Are Bills coming through ordinance tenable?
Faced with stiff opposition and logjam in RajyaSabha over the issue of religious conversion, the Modi government has promulgated ordinances to push coal sector and insurance reforms. Under the order, foreign firms can increase their participation in insurance joint ventures from 26% to 49%. The other was re-promulgation of the Coal Ordinance to facilitate auctions of 204 blocks that were cancelled by the Supreme Court in September. The Centre plans to begin the auction and allocation of 101 coal blocks from February 2015.
The government’s move came after opposition parties did not allow a vote on the measures in the upper house of parliament during the last few days of the winter session, demanding that the government first rein in SanghParivar hardliners and their Hindutva agenda. But, the BJP government using executive decree to push key reform bills (in fact, insurance bill is already in the RajyaSabha) through back door has evoked sharp reaction from opposition parties and intelligentsia. If anything, the government’s move has revived the classic “executive versus legislature” debate. Questions are also being asked on the viability of the ordinance route in the long run.
That is because ordinances are temporary laws and can be issued by the President when Parliament is not in session based on the advice of the Union Cabinet. The purpose of ordinances is to allow governments to take immediate legislative action if circumstances make it necessary to do so at a time when Parliament is not in session.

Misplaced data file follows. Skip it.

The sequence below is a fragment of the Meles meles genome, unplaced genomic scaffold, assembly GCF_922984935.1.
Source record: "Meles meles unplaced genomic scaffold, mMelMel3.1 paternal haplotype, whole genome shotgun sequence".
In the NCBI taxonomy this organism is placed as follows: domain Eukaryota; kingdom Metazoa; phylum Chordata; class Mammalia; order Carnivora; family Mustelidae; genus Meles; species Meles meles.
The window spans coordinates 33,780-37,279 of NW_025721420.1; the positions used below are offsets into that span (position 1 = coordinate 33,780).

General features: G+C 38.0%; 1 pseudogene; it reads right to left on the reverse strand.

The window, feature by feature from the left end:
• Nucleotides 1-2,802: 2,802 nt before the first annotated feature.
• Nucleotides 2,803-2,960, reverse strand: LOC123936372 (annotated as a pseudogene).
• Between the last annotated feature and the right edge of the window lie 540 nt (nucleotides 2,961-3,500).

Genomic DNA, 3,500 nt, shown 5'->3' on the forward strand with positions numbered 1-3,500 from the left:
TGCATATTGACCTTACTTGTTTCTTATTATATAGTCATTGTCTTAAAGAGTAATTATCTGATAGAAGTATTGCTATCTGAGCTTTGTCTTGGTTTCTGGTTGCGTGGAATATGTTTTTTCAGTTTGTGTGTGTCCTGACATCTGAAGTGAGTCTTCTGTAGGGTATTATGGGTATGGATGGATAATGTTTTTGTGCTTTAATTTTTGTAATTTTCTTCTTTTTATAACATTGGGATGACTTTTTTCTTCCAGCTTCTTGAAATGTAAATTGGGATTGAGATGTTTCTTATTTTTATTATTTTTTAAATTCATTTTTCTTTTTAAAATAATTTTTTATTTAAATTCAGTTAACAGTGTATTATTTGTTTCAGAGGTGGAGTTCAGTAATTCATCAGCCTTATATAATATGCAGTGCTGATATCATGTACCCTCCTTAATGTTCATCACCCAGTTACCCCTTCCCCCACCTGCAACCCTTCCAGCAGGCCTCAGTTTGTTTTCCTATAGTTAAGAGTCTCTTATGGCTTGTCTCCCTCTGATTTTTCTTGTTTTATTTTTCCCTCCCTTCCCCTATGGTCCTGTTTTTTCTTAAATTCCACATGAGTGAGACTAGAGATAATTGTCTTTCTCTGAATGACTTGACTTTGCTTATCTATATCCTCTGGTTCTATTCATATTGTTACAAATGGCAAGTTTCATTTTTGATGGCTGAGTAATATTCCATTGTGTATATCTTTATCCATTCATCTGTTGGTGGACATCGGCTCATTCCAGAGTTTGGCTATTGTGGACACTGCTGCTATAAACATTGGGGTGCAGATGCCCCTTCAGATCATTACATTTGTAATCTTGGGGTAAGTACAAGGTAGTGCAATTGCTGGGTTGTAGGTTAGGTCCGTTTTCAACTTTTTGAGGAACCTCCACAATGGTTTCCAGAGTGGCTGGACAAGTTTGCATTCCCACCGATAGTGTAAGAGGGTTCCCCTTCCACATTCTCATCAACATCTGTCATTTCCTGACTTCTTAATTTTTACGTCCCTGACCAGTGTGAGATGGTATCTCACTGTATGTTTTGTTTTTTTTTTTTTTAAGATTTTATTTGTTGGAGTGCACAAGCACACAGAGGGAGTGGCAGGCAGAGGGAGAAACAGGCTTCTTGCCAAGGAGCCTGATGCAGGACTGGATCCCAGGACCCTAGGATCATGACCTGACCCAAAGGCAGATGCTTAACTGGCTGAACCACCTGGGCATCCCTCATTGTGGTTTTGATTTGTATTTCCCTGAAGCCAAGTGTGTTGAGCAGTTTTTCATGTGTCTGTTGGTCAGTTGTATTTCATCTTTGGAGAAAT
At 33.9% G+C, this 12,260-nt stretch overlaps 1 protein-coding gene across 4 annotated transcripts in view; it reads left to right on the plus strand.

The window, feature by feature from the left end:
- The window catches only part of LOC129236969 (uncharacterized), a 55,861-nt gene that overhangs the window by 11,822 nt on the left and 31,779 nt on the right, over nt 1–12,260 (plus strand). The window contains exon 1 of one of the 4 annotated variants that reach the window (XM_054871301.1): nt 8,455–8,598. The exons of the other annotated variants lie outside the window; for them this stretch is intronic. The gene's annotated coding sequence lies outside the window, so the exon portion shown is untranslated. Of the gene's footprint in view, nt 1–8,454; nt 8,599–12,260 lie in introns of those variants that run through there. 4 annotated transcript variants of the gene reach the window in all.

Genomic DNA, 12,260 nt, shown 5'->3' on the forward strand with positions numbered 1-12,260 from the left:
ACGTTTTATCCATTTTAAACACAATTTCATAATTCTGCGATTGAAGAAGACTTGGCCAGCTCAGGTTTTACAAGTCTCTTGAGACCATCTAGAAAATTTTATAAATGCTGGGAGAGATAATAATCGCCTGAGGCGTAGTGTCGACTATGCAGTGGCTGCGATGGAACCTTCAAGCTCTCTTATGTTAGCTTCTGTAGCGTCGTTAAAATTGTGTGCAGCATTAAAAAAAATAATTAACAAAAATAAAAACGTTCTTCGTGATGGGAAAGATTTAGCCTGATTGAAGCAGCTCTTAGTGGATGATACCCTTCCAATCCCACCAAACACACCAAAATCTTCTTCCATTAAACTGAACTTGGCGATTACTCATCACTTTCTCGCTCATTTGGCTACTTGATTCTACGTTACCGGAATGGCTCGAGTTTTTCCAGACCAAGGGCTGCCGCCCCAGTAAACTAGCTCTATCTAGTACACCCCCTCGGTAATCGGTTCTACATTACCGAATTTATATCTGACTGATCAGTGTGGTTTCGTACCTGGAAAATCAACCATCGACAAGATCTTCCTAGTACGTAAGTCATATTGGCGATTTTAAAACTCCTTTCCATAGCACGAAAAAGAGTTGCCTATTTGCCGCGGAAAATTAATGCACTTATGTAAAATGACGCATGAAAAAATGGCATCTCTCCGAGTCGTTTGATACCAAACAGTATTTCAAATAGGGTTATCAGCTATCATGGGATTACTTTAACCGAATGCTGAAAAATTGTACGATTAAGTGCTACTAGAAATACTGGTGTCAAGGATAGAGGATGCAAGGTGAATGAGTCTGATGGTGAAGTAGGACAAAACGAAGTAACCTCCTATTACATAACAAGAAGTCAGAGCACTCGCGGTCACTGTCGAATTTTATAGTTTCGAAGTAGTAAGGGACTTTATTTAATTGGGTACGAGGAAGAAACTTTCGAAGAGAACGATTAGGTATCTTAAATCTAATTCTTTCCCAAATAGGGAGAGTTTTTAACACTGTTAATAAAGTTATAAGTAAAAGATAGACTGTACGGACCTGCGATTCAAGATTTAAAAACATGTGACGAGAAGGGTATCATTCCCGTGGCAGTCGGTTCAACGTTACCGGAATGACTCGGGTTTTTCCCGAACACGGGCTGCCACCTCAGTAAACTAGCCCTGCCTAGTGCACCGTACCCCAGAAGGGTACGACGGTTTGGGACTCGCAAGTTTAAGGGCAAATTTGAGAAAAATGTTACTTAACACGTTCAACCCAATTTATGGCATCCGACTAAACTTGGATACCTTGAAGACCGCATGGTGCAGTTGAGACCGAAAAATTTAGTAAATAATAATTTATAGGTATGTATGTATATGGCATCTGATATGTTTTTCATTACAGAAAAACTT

Every ordinance has to be laid before Parliament, and ceases to exist six weeks from the end of the next sitting of Parliament. Since the Constitution mandates that Parliament be called into session at least once every six months, ordinances have a de facto expiration period of approximately seven and a half months. The fate of these two ordinances hangs in balance, as the ties between the government and opposition are unlikely to drastically improve by the next session of parliament in February.
At the same time, a majority in the RajyaSabha will elude the government and may not change before 2016. While the BJP government has not ruled out a joint session of the parliament to push its reforms agenda, it will still need to muster support from smaller regional parties like the AIADMK, BJD to get past the simple majority mark. Also, convening a joint session of parliament for every policy reform is untenable and may only increase the acrimony between the ruling and opposition alliances.
Until the ruling NDA alliance secures a majority in the parliament, it is likely that the government may seek ordinance route after each washed out legislative session in the RajyaSabha.
The increasing confrontation bodes ill for the future running of parliament. In a democracy the Treasury Benches and the opposition make up two halves of a single unit. An intransigent attitude from both sides will disrupt the normal functioning of the parliament, which, in fact, has been the case from last two to three years.
The role of the opposition is essentially complementary and not adversarial in a parliamentary democracy. The task of the opposition is to point out weaknesses and failures of the ruling party and the defects in its policies as part of the checks and balances system.
The government has a greater responsibility to seek the confidence of the opposition and indulge in healthy and constructive debates and discussions. That is why our founding fathers opted for a parliamentary democracy instead of presidential system of government.